The taxis you missed
Posted Sunday, October 27 2013 at 00:00
There were very few but classy taxis in the transport industry. Good mechanical condition was a must for all vehicles. Unlike today, the fare passengers paid then depended on the distance they covered.
It is one service industry that many, if not all Ugandans, love to hate or hate to love. From the five-sitter Angalia to a 10-seater Peugeot 203 to the current 16-seater , the taxi industry has been through all of them. The taxi business in Uganda is probably the only one which has been run and managed by Ugandans from inception to date. The taxi business is one of the oldest in the country that has weathered both the political and economic challenges the country has gone through.
At one time or another a taxi has come in handy, not even President Museveni could avoid it. One day, his helicopter failed and the convoy was not nearby, but a taxi was readily available and saved the day.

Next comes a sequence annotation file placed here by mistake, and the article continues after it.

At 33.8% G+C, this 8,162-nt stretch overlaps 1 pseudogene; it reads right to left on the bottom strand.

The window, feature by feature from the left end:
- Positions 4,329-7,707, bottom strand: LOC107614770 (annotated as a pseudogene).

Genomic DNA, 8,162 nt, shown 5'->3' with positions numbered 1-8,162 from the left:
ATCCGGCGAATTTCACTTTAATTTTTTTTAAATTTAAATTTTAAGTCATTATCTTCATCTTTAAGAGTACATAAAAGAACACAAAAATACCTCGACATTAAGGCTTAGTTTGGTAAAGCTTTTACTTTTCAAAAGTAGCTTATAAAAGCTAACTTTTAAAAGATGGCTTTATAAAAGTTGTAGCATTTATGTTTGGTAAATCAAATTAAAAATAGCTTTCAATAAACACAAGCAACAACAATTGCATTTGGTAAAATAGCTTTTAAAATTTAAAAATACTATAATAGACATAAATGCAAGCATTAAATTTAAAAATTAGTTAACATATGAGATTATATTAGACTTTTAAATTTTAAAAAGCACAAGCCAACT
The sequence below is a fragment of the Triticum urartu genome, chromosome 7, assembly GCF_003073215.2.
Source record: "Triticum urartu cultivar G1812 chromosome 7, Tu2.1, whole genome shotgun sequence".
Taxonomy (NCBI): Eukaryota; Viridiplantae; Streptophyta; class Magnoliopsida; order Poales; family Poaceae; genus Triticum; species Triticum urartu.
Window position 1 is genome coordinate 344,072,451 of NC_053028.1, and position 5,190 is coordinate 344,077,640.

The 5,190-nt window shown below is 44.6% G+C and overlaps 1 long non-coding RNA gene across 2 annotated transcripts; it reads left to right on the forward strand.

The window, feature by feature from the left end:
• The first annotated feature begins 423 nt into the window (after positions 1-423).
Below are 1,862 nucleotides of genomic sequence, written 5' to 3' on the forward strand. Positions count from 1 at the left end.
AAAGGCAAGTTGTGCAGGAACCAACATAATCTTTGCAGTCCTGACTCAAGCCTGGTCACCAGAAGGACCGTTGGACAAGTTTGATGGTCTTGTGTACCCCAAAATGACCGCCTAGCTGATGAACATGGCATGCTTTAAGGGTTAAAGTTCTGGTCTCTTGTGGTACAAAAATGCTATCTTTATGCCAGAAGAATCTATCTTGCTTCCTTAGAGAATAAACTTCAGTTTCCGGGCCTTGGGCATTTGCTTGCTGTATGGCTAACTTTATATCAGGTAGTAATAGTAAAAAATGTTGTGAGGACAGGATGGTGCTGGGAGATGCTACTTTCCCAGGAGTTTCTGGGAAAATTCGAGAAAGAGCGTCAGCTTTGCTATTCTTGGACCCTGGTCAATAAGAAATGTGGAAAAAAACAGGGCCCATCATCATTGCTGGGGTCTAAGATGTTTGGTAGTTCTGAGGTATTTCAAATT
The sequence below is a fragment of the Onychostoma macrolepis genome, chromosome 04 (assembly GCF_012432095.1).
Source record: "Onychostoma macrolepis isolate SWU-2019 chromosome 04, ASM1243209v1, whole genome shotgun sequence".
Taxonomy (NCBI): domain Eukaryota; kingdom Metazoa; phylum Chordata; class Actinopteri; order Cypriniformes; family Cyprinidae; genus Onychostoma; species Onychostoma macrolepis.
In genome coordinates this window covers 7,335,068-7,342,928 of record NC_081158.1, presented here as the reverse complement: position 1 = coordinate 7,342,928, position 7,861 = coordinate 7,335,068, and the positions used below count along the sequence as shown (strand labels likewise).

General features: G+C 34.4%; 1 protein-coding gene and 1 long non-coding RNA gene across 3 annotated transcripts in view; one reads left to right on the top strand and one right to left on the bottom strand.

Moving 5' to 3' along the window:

From back then
Dissatisfied Ugandan drivers working for Indians and tired or unhappy government drivers decided to become their own bosses. From their savings they started the taxi business as a means of survival.
The industry started establishing itself in the 50s, not as an organised business because everyone was trying to earn a living. From the start, there were no defined stages like it is now. It was not until 1956 when the first organised stages were introduced and these were for the long routes like Masaka, Jinja, Bombo, Luwero, Mityana, Entebbe and Bugerere. They were later followed by the city service pioneer permanent stages like Luzira, Bwaise Mulago and Nateete.